The sap pan we were previously borrowing got repo’d by its original owner so we came up with a new version. Meet Rocket Stove Sap Evaporator 2.0:
Sap pans cost a lot of money, so we opted to base our new evaporator on steam tray pans easily obtained from our local kitchen supply store. I think these were $25/each, and a used sap pan that held the same volume of liquid cost around $300. This design will also allow us to do smaller amounts in just one or more pans (with water in the other pans to prevent them from warping), opening up options for making jams, tomato sauce, fruit butters, etc.
It’s built from two 55-gallon drums with a welded steel burn chamber and inner riser, and welded angle iron that goes across the half barrels to form a solid surface to put the pans in. We used fiberglass insulation as well as perlite around the riser since that gets too hot to use fiberglass.
Roger also welded a waste oil burner to add to the wood fire (that’s the PVC contraption to the side of the vertical barrel, which leads via tubing and a valve to angle iron that directs the oil into the burn chamber), so now we have a way to make use of our old motor oil. No smoke! He hooked up a computer fan blower attached to a Makita cordless battery, which makes for a really hot, clean burn.
We’ve gotten enough hits from people looking for rocket stove evaporator info that in response to Neal’s comment Roger put together a detailed explanation of how he built it.
I ended up writing a quasi-full explanation of the way I built it. I’ve probably over explained parts and omitted others so feel free to contact me for more clarification/confusion.
The burn tube is 8″ X 1/4″ welded flat stock to form an elbow up to the upper pans. They need close to a full bead to keep the seams from warping. As of this moment I’ve only made about 6 gallons of syrup and about that much tomato paste but it is holding up so far. It should probably be made out of some sort of refractory but it’s working for now so it will wait. I made a grate out of flat stock on edge parallel with the wood and held together by two flat stock straps on the bottom. I then modified it with a piece of 2″ box tube through the grate and fastened a 12v computer squirrel fan to the end running off of my 18v power tool battery. It really helps in keeping the heat high and the coals from building up and clogging up the works.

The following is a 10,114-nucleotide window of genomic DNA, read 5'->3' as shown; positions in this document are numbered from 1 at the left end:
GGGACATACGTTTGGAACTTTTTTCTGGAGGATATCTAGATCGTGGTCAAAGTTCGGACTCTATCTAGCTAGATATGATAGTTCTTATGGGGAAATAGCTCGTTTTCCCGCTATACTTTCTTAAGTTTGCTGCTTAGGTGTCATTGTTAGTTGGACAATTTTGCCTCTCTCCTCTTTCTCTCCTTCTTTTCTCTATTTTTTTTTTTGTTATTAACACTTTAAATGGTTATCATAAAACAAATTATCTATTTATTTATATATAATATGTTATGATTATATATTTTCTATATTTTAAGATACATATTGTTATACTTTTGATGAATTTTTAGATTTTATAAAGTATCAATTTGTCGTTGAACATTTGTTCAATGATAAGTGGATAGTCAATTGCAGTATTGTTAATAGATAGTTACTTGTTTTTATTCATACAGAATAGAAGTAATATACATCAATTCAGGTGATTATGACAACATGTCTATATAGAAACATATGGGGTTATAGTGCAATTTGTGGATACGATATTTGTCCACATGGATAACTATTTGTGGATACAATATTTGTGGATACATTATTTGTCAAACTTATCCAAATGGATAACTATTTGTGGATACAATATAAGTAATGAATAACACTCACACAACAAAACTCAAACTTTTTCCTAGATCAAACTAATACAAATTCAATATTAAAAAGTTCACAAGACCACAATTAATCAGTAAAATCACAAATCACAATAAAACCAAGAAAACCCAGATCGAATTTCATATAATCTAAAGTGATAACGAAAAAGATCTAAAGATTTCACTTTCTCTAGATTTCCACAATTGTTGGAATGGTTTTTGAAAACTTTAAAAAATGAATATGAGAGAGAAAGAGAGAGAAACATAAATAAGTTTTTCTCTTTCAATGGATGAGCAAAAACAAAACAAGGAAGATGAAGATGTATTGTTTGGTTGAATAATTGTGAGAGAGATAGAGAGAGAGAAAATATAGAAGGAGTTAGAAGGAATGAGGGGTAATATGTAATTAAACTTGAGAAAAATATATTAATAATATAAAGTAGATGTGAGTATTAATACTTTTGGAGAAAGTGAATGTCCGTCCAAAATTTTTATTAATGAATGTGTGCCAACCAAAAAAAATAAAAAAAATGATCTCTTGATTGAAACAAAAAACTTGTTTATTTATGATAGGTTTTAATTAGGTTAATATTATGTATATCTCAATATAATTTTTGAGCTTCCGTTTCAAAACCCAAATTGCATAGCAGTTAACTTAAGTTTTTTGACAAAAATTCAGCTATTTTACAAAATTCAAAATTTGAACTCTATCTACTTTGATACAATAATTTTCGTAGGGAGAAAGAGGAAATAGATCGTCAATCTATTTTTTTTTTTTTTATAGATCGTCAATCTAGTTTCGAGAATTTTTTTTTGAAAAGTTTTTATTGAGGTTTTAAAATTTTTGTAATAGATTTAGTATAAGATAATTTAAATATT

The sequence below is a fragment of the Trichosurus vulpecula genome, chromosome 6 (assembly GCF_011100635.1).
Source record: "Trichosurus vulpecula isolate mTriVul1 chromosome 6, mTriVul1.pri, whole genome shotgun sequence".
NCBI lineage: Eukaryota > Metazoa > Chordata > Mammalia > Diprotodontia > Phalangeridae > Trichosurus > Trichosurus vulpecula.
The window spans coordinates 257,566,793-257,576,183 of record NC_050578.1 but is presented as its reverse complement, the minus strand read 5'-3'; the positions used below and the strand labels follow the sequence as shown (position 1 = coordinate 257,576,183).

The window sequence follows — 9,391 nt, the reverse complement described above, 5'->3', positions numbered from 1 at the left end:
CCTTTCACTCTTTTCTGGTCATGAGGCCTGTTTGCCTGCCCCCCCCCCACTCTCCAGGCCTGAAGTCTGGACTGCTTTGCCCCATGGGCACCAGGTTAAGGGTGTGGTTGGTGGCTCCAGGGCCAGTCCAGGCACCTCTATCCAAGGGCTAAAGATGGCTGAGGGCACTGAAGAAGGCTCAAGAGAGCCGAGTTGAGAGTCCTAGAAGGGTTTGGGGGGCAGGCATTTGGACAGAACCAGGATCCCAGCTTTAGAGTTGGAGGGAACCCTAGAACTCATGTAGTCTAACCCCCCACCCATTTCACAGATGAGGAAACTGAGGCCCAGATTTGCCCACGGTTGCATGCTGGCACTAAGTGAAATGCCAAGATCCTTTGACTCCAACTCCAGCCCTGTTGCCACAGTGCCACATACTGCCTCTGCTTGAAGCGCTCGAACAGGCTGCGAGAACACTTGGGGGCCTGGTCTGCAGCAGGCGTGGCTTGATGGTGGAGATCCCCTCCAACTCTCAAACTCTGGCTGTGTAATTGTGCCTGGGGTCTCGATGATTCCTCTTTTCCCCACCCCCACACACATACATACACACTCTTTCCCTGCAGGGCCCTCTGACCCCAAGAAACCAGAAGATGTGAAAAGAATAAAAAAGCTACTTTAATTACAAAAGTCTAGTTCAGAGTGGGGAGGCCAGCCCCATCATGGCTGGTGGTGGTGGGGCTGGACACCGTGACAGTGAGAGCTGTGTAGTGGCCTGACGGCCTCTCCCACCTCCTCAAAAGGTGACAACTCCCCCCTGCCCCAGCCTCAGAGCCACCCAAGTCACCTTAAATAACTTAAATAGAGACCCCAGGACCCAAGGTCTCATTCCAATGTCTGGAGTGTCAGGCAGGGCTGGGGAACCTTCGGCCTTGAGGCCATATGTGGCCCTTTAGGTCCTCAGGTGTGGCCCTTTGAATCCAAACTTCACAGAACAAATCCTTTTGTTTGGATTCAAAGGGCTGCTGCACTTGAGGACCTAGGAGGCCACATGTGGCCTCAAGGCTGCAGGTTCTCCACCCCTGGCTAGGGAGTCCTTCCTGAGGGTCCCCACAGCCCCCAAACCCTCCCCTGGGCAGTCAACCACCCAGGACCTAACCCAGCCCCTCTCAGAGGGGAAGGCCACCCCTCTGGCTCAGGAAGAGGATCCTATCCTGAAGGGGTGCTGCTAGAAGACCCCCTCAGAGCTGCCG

The upper part is just one barrel cut in half lengthwise and then cut to proper length to fit the steamer pans I bought from the restaurant supply house. I overlapped a piece of the off-cut at the seam and pop riveted them together. They sit on top of the lower barrel with a square hole where the fire tube goes through (I cut it with a cut off wheel of an angle grinder). That helps secure and align the top and bottom together. I attached a leg to hold up the otherwise unsupported end. Angle brackets should probably be used to hold the top and bottom together more securely but I did not.
There is a frame built of 1/8″ angle iron welded together to support the steam pans. The welded frame just sits down on the top of the barrels with a bit of fiberglass insulation as a weatherstripping between the barrel and the frame.The pans sit down on top of the frame itself quite nicely for a tight seal without anything else. Most of the insulation is just fiberglass, but the bottom barrel is filled with perlite with one layer of fiberglass around the perimeter to save some money– fiberglass anywhere towards the middle would just melt. Trust me… The seam where the lower and upper barrels meet, and also lining the upper barrel up to the first steam tray has a high temp refractory wool to withstand the high temps generated. I think it’s rated for 2100 degrees F. Kaowool is the brand I happened to have from building a kiln. It’s super expensive but it is easy to work with and lasts well.
I also friction fit in some insulation between the walls of the pans to try to keep the heat from going up the sides too much. The high heat on the sides of the pans was scorching the sap film above the liquid level. One also needs to make sure there is liquid in all the pans whether they are needed or not so that they don’t warp. When there is no more sap to put in the last pan I dump it into the next one and then replace it with water. I do that with all the pans in sequence and then finish in the first pan keeping the flame lower to not burn the syrup.
The chimney helps to keep exhaust gases from coming out as readily when you remove a pan when the fire is running. It drafts fine without it due to the insulated riser, and a fan seals the deal. The stove burns HOT and keeps the the gasses clear and clean without any odor. On a previous evaporator I designed a support and put a griddle over the exhaust instead of a chimney and made pancakes/bacon while boiling. It worked really well since there is absolutely no smoke!
It also works great for boiling down tremendous amounts of tomato paste and jams. I usually just boil tomatoes etc. in the first two pans and have water in the last two. Then I bottle into jars and move the water pans to the front and can the jars in the steamer trays of water with a cover on them. Keeps the house cleaner/cooler. As an aside I put our raw tomatoes through our #32 meat grinder to cut up the core and skins instead of running everything through a sieve. It’s much faster and you still get a reasonably smooth sauce without things to get caught in your teeth.